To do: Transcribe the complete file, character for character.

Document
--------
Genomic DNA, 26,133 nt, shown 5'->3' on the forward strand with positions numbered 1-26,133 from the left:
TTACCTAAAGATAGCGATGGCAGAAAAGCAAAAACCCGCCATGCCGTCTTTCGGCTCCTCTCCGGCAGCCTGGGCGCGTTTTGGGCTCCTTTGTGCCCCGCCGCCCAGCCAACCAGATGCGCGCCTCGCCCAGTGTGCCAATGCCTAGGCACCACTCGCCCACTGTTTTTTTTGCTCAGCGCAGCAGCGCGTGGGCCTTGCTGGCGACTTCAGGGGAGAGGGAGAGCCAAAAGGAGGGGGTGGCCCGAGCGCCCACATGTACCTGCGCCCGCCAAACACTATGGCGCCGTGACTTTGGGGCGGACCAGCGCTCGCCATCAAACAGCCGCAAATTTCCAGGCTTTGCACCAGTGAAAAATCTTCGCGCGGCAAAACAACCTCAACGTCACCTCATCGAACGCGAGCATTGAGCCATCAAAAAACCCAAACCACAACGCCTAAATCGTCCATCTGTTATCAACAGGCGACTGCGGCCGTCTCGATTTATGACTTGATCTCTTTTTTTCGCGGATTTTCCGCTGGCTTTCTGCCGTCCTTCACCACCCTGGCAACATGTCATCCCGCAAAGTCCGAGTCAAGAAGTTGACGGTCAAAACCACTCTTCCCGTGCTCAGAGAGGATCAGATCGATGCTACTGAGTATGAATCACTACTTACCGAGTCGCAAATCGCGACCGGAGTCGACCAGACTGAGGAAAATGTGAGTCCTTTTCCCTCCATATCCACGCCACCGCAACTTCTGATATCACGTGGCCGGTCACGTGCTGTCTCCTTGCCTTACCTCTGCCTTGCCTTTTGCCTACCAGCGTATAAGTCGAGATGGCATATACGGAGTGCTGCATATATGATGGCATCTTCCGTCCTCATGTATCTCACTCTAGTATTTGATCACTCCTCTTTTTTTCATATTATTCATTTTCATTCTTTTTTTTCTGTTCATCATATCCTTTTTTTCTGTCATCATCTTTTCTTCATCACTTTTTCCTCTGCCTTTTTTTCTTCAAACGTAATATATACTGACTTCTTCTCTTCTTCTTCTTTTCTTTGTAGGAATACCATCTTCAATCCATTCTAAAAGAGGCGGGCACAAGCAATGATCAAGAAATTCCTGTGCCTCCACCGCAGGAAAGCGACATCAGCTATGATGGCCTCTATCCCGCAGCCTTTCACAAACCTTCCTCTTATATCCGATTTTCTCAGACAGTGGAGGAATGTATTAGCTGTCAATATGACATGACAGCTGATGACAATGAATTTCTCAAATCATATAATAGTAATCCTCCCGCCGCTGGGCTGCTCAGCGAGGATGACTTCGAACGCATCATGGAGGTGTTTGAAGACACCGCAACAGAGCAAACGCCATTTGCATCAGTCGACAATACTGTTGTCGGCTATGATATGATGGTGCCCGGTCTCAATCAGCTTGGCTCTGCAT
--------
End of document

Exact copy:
Genomic DNA, 26,133 nt, shown 5'->3' on the forward strand with positions numbered 1-26,133 from the left:
TTACCTAAAGATAGCGATGGCAGAAAAGCAAAAACCCGCCATGCCGTCTTTCGGCTCCTCTCCGGCAGCCTGGGCGCGTTTTGGGCTCCTTTGTGCCCCGCCGCCCAGCCAACCAGATGCGCGCCTCGCCCAGTGTGCCAATGCCTAGGCACCACTCGCCCACTGTTTTTTTTGCTCAGCGCAGCAGCGCGTGGGCCTTGCTGGCGACTTCAGGGGAGAGGGAGAGCCAAAAGGAGGGGGTGGCCCGAGCGCCCACATGTACCTGCGCCCGCCAAACACTATGGCGCCGTGACTTTGGGGCGGACCAGCGCTCGCCATCAAACAGCCGCAAATTTCCAGGCTTTGCACCAGTGAAAAATCTTCGCGCGGCAAAACAACCTCAACGTCACCTCATCGAACGCGAGCATTGAGCCATCAAAAAACCCAAACCACAACGCCTAAATCGTCCATCTGTTATCAACAGGCGACTGCGGCCGTCTCGATTTATGACTTGATCTCTTTTTTTCGCGGATTTTCCGCTGGCTTTCTGCCGTCCTTCACCACCCTGGCAACATGTCATCCCGCAAAGTCCGAGTCAAGAAGTTGACGGTCAAAACCACTCTTCCCGTGCTCAGAGAGGATCAGATCGATGCTACTGAGTATGAATCACTACTTACCGAGTCGCAAATCGCGACCGGAGTCGACCAGACTGAGGAAAATGTGAGTCCTTTTCCCTCCATATCCACGCCACCGCAACTTCTGATATCACGTGGCCGGTCACGTGCTGTCTCCTTGCCTTACCTCTGCCTTGCCTTTTGCCTACCAGCGTATAAGTCGAGATGGCATATACGGAGTGCTGCATATATGATGGCATCTTCCGTCCTCATGTATCTCACTCTAGTATTTGATCACTCCTCTTTTTTTCATATTATTCATTTTCATTCTTTTTTTTCTGTTCATCATATCCTTTTTTTCTGTCATCATCTTTTCTTCATCACTTTTTCCTCTGCCTTTTTTTCTTCAAACGTAATATATACTGACTTCTTCTCTTCTTCTTCTTTTCTTTGTAGGAATACCATCTTCAATCCATTCTAAAAGAGGCGGGCACAAGCAATGATCAAGAAATTCCTGTGCCTCCACCGCAGGAAAGCGACATCAGCTATGATGGCCTCTATCCCGCAGCCTTTCACAAACCTTCCTCTTATATCCGATTTTCTCAGACAGTGGAGGAATGTATTAGCTGTCAATATGACATGACAGCTGATGACAATGAATTTCTCAAATCATATAATAGTAATCCTCCCGCCGCTGGGCTGCTCAGCGAGGATGACTTCGAACGCATCATGGAGGTGTTTGAAGACACCGCAACAGAGCAAACGCCATTTGCATCAGTCGACAATACTGTTGTCGGCTATGATATGATGGTGCCCGGTCTCAATCAGCTTGGCTCTGCAT